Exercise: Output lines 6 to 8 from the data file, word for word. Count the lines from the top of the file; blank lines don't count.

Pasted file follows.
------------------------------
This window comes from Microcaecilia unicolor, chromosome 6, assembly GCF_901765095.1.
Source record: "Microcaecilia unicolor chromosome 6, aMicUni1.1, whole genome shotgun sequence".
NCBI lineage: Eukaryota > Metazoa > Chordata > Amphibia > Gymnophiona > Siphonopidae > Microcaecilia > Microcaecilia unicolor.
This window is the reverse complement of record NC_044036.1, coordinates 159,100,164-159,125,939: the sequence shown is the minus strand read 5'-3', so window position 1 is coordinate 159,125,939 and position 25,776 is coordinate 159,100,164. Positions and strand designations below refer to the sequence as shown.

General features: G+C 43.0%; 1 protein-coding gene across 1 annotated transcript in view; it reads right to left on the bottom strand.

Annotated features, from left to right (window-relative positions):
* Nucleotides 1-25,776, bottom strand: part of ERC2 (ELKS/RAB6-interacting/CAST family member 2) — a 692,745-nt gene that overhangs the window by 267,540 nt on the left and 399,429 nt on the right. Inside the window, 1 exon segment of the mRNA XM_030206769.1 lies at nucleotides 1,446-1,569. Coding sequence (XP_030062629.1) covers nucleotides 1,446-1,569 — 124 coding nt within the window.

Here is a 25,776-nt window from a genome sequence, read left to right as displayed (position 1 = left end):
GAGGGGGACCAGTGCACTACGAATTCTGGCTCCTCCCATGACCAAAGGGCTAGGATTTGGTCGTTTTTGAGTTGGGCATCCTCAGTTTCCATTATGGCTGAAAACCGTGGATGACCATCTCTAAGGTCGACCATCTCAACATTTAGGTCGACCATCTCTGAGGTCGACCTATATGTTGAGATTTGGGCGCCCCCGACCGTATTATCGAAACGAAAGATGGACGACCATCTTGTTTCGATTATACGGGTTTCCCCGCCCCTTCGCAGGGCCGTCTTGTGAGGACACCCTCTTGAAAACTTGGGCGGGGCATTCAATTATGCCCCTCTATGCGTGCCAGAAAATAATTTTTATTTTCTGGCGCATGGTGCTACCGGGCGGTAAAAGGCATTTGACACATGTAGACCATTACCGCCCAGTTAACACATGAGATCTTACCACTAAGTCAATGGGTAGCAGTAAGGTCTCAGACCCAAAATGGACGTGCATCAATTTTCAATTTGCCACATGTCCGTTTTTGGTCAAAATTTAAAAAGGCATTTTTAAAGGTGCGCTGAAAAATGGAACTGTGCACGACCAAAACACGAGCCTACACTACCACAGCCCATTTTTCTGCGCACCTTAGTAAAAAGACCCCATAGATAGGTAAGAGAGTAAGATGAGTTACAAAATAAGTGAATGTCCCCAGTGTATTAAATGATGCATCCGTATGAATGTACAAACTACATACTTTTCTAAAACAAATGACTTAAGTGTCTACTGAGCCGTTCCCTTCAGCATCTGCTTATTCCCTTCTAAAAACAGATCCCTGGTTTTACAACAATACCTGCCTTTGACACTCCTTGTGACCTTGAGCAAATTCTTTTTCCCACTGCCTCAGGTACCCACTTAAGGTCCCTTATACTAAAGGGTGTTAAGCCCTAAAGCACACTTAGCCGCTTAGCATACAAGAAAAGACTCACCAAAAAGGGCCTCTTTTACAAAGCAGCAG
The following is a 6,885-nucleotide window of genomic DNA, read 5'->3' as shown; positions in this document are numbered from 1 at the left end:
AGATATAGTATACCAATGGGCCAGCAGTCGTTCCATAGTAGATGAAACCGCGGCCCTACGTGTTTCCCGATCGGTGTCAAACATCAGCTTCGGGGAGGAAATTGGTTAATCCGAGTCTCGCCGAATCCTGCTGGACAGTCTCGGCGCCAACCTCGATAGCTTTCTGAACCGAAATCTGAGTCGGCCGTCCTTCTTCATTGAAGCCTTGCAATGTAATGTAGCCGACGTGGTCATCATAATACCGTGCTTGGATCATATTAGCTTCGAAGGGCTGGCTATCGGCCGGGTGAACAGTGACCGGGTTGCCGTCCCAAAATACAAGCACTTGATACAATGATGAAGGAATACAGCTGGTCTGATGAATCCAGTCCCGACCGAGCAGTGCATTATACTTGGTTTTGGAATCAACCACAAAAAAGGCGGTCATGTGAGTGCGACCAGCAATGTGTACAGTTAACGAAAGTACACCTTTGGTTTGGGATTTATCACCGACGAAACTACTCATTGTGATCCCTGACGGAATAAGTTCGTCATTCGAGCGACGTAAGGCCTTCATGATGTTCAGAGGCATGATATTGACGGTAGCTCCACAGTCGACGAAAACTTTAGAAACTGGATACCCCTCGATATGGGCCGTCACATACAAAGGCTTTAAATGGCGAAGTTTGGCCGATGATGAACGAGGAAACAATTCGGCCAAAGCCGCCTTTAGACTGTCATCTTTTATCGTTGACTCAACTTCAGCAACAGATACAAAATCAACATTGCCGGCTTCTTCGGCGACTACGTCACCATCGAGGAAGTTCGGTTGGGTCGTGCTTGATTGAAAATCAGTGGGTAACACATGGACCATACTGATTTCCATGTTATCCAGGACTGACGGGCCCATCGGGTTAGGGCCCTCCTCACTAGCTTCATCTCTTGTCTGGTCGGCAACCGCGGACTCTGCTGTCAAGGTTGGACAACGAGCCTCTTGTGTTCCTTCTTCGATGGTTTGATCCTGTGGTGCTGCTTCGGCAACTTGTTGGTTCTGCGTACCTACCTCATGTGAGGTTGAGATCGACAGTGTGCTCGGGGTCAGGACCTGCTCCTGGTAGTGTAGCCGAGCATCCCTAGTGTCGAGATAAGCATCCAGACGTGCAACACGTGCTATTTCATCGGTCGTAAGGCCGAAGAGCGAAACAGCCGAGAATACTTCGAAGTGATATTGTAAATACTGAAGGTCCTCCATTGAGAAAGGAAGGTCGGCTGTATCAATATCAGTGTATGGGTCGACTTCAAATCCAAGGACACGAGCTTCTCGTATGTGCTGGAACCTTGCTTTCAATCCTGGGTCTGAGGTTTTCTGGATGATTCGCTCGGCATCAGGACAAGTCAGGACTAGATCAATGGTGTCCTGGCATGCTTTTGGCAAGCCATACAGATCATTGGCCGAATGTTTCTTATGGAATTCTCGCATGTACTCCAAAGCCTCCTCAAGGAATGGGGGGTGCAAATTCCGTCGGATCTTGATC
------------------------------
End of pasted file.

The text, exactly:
Annotated features, from left to right (window-relative positions):
* Nucleotides 1-25,776, bottom strand: part of ERC2 (ELKS/RAB6-interacting/CAST family member 2) — a 692,745-nt gene that overhangs the window by 267,540 nt on the left and 399,429 nt on the right. Inside the window, 1 exon segment of the mRNA XM_030206769.1 lies at nucleotides 1,446-1,569. Coding sequence (XP_030062629.1) covers nucleotides 1,446-1,569 — 124 coding nt within the window.

Here is a 25,776-nt window from a genome sequence, read left to right as displayed (position 1 = left end):